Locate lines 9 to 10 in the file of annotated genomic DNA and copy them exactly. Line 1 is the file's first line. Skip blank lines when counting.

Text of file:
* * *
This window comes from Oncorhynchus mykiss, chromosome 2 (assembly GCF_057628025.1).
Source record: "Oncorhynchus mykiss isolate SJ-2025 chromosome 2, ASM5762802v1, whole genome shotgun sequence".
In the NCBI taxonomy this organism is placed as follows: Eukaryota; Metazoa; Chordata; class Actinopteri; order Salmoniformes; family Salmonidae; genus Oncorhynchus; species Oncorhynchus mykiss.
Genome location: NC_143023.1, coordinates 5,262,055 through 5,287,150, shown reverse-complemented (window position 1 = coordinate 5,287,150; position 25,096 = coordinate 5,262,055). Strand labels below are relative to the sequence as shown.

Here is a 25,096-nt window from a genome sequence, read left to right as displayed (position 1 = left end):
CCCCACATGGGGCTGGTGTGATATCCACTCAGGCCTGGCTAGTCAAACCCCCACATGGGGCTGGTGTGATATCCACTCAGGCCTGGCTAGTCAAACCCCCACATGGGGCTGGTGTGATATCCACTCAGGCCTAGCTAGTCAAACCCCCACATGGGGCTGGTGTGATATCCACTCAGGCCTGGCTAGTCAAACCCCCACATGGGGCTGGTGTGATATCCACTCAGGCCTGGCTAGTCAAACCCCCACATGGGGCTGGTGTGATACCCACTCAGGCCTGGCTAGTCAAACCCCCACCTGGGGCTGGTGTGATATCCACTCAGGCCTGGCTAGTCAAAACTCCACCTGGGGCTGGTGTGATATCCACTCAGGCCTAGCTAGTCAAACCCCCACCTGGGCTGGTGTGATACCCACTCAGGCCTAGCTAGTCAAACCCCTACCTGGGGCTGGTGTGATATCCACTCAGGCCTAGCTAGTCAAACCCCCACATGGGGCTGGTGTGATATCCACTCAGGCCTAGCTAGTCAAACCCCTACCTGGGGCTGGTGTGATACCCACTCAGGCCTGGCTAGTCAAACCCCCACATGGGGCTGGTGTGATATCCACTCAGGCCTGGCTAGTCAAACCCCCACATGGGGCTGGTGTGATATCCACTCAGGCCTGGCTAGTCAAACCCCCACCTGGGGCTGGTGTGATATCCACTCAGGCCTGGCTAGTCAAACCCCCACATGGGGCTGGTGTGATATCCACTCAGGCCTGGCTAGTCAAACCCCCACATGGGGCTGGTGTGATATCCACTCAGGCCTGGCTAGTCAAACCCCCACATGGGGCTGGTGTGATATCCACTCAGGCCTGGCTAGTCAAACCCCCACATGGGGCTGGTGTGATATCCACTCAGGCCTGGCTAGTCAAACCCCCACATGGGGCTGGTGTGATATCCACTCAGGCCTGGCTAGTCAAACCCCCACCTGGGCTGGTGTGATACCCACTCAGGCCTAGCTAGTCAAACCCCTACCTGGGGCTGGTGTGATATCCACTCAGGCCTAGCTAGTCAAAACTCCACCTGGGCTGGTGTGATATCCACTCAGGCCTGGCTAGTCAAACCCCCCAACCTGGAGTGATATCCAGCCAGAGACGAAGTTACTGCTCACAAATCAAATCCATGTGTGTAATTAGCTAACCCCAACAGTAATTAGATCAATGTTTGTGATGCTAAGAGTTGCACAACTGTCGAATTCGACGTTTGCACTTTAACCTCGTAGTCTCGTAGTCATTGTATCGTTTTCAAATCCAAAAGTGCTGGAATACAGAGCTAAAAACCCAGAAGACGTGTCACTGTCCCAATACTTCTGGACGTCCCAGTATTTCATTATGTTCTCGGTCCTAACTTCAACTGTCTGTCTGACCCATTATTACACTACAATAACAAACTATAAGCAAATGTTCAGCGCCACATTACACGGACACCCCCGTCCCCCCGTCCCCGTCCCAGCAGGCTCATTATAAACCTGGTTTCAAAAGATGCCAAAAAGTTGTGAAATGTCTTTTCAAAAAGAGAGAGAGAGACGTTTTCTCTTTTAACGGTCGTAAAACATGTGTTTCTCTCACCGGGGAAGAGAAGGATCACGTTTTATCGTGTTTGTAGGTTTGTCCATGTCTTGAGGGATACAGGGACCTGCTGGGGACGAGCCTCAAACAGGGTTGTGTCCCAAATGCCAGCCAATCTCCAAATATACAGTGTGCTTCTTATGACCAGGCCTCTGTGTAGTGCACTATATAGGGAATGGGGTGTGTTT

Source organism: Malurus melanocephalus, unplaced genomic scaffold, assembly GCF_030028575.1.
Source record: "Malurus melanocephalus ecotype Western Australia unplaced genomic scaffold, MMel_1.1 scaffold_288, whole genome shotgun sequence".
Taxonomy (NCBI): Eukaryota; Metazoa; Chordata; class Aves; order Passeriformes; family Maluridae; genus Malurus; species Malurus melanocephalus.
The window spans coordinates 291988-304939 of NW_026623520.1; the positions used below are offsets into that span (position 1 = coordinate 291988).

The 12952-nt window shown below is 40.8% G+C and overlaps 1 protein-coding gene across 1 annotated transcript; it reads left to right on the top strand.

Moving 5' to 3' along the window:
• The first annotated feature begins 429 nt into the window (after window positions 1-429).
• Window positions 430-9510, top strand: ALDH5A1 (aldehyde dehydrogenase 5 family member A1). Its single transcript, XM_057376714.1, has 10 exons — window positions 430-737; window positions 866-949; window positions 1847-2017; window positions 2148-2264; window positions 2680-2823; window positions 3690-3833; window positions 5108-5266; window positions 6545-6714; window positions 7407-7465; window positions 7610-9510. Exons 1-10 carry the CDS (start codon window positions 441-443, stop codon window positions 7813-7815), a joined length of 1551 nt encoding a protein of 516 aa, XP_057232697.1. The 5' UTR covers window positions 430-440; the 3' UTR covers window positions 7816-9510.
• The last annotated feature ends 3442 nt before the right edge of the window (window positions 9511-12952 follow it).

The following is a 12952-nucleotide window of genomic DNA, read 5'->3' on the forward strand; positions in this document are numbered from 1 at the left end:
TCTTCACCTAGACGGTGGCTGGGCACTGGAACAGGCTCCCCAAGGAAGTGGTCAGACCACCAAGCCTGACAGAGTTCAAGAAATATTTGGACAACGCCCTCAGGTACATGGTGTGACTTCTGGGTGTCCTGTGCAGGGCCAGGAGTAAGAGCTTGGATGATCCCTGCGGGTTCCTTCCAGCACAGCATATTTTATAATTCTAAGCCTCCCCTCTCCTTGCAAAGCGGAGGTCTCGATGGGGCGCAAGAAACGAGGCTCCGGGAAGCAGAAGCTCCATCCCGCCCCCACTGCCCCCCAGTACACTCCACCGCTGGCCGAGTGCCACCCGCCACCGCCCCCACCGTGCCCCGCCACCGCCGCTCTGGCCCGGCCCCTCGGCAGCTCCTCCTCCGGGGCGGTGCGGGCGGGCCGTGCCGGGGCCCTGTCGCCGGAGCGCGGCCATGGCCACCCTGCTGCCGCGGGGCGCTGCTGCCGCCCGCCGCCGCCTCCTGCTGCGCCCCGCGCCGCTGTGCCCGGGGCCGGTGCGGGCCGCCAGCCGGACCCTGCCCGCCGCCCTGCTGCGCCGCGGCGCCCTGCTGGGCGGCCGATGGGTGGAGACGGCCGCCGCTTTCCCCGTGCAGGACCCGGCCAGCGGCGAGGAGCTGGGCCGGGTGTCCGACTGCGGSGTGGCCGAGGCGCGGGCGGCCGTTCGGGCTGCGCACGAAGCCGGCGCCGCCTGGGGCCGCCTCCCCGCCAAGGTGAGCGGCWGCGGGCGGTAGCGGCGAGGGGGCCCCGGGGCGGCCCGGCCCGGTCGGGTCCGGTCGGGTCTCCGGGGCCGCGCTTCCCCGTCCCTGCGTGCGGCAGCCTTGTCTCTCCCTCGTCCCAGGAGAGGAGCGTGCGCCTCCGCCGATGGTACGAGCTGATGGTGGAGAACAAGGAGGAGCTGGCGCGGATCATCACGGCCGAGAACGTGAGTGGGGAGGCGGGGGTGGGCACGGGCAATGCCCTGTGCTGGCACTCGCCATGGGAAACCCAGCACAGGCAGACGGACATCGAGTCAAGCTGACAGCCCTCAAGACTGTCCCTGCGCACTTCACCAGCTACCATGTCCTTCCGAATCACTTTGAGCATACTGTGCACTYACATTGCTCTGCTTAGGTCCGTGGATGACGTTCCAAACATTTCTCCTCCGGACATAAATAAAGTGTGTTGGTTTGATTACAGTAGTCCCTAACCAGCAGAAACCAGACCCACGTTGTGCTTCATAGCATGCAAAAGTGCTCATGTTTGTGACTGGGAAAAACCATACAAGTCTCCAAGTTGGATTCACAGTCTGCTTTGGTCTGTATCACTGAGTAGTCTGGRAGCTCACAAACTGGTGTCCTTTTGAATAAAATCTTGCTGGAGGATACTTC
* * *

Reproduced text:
Taxonomy (NCBI): Eukaryota; Metazoa; Chordata; class Aves; order Passeriformes; family Maluridae; genus Malurus; species Malurus melanocephalus.
The window spans coordinates 291988-304939 of NW_026623520.1; the positions used below are offsets into that span (position 1 = coordinate 291988).